# Endoplasmic Reticulum Stress
## Map description
The endoplasmic reticulum (ER), is a vast organelle with many functions for cell homeostasis, such as Ca2+ storage, synthesis and folding of proteins as well as carbohydrate and lipid metabolism. Many conditions, such as oxidative stress, altered Ca2+ homeostasis, fails on protein folding can cause the accumulation of unfolded or misfolded proteins in the ER, leading to the stress of this organelle. The ER has many pathways to resolve this stress, however, when it fails to restore its function can trigger cell apoptosis [PMID 25387057], [PMID 25656104].
The expression of some HCoV proteins during infection, specially the S glycoprotein, might induce the activation of the ER stress in the host’s cells [PMID 22915798]. The unfolded protein response pathways are key to assure the ER homeostasis, these pathways are activated by the protein kinase RNA-activated (PKR)-like ER protein kinase (PERK), inositol-requiring enzyme 1 (IRE1), and activating transcription factor 6 (ATF6) [PMID 31226023]. During SARS-Cov infection, it has been proved the activation of the PERK [PMID 19109397], IRE1 [PMID 22028656] and, in a less studied and indirect manner, ATF6 pathways [PMID 19304306].
This map depicts the activation of the main UPR actors (ATF6. IRE1 and PERK) upon unfolded protein accumulation, and their role of this response to Ca2+ release into the cytoplasm as well as the activation of molecules that can lead to apoptosis and cell death.
## Cross-talk with other pathways (in the map, and in general)
This map can be linked to the ER quality control map as an upstream pathway and as downstream pathway the apoptosis map and also calcium homeostasis.
## Creators
- [Cristobal Monraz-Gomez](https://fairdomhub.org/people/1582)
- [Inna Kuperstein](https://fairdomhub.org/people/1548)
- [Barbara Brauner](https://fairdomhub.org/people/1693)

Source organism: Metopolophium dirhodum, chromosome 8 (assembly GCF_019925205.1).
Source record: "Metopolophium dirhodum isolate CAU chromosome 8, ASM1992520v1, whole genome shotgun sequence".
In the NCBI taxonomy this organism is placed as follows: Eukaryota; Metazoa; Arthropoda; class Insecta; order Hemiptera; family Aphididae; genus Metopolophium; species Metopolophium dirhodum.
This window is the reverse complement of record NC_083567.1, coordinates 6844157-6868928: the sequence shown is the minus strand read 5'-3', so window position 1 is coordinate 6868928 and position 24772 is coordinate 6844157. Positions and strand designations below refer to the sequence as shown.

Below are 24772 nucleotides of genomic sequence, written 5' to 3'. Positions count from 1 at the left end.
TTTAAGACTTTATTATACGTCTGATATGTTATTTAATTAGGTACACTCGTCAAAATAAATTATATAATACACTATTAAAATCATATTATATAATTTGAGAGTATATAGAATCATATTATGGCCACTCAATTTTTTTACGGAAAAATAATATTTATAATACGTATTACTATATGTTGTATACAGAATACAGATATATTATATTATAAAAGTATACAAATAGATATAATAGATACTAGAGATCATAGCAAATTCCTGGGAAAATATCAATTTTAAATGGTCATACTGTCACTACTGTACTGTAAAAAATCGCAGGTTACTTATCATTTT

## Model at FairdomHub (https://fairdomhub.org/models/719)
# SARS-CoV 2 and Electron Transport Chain
## Map description
The primary functions of mitochondria are the production of ATP, the energy currency of the cell and to regulate cellular metabolism [DOI 10.1186/s12915-015-0201-x]. It is affected by SARS-CoV-2 on several levels [DOI 10.1101/2020.03.22.002386]. The mammalian mitochondrial electron transport chain (ETC) consists of in the inner membrane embedded complexes I-IV, and the electron transporters cytochrome c and ubiquinone [DOI 10.3892/ijmm.2019.4188]. the oxidative phosphorylation system (OXPHOS) complex comprise the ETC and complex V. Each complex consists of catalytic activity performing core proteins and a large number of subunits supporting assembly, regulation and stability. Complex assembly is further supported by OXPHOS factors which are encoded by both mitochondrial and nuclear DNA [PMID: 30030361].
The ETC generates a proton gradient across the mitochondrial inner membrane, which is used by complex V to produce ATP. Some electrons are transferred to O2, causing the generation of reactive oxygen species (ROS) [DOI 10.3892/ijmm.2019.4188]. Complex I is also involved in superoxide production via paraquate [PMID: 18039652].